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Front Page » Transportation » Trolley info may soon enter Miami-Dade’s transit tracker app

Trolley info may soon enter Miami-Dade’s transit tracker app

Written by on September 18, 2018
Trolley info may soon enter Miami-Dade’s transit tracker app

Cities might soon have to feed route and use data for their trolleys and shuttles into Miami-Dade’s transit tracker app: commissioners on Friday backed a plan to better tie the local runs to the countywide network.

The measure by Daniella Levine Cava would require cities with new or altered circulators to supply travel and rider data for circulatory and on-demand services like county-run ridesharing every three months.

“This is some good legislation – something I’ve been talking about for some time in terms of integrating our trolley systems into our regular transit system,” said Commissioner Dennis Moss. “By beginning to pull this information together, it will allow us to get an additional outlook in terms of how the trolley system really benefits the system. We need to view them as that and not as competition, but we need to make sure [they’re] not taking away our riders as well.”

As county transit use has plunged, including a 12% Metrobus drop from last year, local circulators since 2013 have added 10% a year.

Integrating their information into the county transit app, as well as funneling the data to services like Google Maps and Apple Maps, would establish a single transit system to provide better and more accurate options, a memo from County Attorney Abigail Price-Williams said.

Miami-Dade has progressed in this over two years but hasn’t yet had full cooperation from every municipality, said Transportation Director Alice Bravo, who said the county would need new equipment to accurately track the circulators.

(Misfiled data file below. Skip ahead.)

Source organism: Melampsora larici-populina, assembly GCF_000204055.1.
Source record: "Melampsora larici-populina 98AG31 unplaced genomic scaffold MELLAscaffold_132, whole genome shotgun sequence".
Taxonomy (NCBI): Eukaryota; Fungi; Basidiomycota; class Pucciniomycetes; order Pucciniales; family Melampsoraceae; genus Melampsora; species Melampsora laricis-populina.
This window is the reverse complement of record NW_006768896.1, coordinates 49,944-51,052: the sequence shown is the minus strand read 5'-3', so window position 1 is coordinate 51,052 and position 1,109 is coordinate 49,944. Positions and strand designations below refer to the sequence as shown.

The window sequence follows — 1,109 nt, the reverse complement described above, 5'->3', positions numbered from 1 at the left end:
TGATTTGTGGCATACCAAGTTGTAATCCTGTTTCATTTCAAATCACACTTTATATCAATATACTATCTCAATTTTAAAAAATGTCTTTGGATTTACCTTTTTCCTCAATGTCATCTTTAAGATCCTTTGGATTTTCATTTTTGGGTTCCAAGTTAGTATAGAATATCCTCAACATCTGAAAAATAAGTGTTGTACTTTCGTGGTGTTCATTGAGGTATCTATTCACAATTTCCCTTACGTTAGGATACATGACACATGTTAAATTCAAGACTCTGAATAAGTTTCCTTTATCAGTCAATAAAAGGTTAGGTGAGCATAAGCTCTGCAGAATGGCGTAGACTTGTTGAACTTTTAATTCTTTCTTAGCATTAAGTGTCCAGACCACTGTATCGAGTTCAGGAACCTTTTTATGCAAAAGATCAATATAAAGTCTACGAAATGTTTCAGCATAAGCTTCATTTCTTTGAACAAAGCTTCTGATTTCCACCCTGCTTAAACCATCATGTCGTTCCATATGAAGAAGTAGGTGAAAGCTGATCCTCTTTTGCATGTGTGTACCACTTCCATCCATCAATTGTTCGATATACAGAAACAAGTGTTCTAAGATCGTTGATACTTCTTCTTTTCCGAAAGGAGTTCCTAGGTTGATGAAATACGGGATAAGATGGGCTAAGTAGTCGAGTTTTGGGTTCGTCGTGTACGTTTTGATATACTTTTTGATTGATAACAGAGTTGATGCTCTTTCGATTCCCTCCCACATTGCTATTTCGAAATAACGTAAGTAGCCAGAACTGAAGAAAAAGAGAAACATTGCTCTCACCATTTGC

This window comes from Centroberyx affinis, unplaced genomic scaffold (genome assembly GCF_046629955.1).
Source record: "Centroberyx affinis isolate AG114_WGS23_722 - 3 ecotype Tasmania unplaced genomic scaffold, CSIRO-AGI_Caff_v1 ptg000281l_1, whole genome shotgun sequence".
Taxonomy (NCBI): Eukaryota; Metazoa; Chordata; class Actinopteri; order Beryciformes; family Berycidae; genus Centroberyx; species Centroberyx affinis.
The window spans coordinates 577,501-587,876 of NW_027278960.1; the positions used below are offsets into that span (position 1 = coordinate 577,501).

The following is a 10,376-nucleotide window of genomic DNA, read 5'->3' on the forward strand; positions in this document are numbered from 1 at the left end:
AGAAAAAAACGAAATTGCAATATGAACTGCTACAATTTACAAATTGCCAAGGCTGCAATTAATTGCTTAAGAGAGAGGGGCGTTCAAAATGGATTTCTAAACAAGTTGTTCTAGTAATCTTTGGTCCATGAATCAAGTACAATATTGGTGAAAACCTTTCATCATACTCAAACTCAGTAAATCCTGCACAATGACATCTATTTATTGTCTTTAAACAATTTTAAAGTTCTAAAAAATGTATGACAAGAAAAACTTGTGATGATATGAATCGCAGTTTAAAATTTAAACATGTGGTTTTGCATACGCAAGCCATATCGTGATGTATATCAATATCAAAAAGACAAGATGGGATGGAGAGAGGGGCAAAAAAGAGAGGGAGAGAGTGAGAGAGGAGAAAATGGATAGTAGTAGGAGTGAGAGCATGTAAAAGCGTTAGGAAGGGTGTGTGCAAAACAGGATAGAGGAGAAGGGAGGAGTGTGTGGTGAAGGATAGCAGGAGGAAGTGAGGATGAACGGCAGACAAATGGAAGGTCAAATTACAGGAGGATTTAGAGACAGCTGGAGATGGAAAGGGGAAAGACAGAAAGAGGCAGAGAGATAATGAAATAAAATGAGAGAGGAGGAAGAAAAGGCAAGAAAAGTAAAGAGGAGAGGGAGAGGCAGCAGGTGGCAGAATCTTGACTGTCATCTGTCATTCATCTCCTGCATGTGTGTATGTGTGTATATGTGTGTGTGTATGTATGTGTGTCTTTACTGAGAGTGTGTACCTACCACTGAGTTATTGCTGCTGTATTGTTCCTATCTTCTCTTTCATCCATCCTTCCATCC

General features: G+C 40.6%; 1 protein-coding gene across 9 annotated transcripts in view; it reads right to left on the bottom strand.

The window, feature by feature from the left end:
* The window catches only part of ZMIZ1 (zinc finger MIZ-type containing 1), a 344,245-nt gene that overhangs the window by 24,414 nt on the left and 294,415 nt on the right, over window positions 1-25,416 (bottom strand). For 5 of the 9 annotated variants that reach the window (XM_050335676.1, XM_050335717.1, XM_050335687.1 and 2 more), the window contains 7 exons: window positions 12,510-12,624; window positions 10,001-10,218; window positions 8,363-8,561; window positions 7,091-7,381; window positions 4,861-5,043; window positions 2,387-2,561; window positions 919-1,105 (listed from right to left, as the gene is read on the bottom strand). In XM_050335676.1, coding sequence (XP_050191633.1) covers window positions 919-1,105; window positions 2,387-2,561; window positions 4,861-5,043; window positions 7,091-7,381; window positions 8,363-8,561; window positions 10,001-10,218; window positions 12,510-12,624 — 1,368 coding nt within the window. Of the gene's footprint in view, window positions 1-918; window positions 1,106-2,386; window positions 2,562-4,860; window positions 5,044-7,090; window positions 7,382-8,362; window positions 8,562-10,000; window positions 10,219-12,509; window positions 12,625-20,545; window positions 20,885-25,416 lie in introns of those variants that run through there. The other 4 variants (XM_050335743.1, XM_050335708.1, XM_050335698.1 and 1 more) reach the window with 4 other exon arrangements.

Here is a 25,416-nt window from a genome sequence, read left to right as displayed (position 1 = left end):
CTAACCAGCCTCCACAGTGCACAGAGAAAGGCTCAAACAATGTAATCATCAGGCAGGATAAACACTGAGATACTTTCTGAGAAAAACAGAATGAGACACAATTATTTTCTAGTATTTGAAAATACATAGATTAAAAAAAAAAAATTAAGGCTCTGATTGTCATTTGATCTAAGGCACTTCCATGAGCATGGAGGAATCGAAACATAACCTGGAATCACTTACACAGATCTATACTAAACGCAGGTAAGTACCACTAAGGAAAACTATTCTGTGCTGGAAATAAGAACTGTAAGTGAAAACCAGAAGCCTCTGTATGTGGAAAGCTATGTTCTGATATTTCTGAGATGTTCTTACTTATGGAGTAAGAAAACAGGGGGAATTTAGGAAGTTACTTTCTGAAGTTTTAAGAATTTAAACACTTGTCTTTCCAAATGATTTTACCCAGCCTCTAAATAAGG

“Then we’ll have real data instead of the estimates we receive right now,” she said. “Most of the cities right now don’t have any type of passenger counting equipment since they don’t have fare collection; the circulators are free.”

About 22% of the transit sales tax that voters approved in 2002 to expand transit now funds the circulators, Ms. Bravo said.

“Basically, we’re the ones that allow them to run their routes, so that requires cooperation with us in terms of making sure their routes support our greater network,” she said.

The Miami-Dade Transit Tracker, available on iPhone and Androids, provides Metrobus routes and arrival times for Metrorail, Metrobus and Metromover. Of five possible points, the app gets a 3.4 rating in the Apple Store and 4.3 on Google Play, where it has been downloaded more than 100,000 times.

About 2½ years ago, the county added circulator information to the app, but not every municipality could provide it.

“Some cities have no GPS on their vehicles,” Ms. Bravo said. “It’s a mishmash of information.”

The new rules would help erase a major drawback of increased local circular use: service redundancy, said Rebeca Sosa, who requested an amendment to determine the feasibility of extending circulators into neighboring municipalities that don’t have them.

“Maybe [that’s] something that you can bring to the table as part of this mandate that can help us see what those cities do not have – how we can help so we can establish complete articulation, because we’re missing that part,” she said.

Ms. Levine Cava agreed.

“This…will give us more information about what the cities are doing,” she said. “It’s all about the public’s knowledge and transparency.”